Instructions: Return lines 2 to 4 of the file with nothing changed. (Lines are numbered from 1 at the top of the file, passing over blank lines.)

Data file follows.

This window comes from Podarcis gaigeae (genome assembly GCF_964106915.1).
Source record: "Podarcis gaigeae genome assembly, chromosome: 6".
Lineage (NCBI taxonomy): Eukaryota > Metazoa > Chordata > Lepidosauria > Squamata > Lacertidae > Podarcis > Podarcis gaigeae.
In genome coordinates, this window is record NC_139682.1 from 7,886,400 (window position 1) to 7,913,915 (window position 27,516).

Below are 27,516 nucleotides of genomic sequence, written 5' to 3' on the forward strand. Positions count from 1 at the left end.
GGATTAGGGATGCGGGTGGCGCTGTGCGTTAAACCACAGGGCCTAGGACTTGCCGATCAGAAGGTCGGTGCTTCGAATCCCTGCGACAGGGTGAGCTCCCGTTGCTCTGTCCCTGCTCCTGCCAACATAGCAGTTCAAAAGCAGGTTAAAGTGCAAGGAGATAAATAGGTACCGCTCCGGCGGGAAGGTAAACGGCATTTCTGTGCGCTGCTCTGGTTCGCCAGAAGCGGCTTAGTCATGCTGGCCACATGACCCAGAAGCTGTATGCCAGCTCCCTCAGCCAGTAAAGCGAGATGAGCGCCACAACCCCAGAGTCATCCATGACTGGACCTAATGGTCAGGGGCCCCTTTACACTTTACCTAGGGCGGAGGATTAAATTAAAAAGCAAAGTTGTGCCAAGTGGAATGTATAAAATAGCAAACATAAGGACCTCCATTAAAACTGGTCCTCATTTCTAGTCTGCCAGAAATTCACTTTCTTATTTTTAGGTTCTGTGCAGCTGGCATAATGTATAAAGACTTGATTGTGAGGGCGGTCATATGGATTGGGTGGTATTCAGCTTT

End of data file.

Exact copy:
Source record: "Podarcis gaigeae genome assembly, chromosome: 6".
Lineage (NCBI taxonomy): Eukaryota > Metazoa > Chordata > Lepidosauria > Squamata > Lacertidae > Podarcis > Podarcis gaigeae.
In genome coordinates, this window is record NC_139682.1 from 7,886,400 (window position 1) to 7,913,915 (window position 27,516).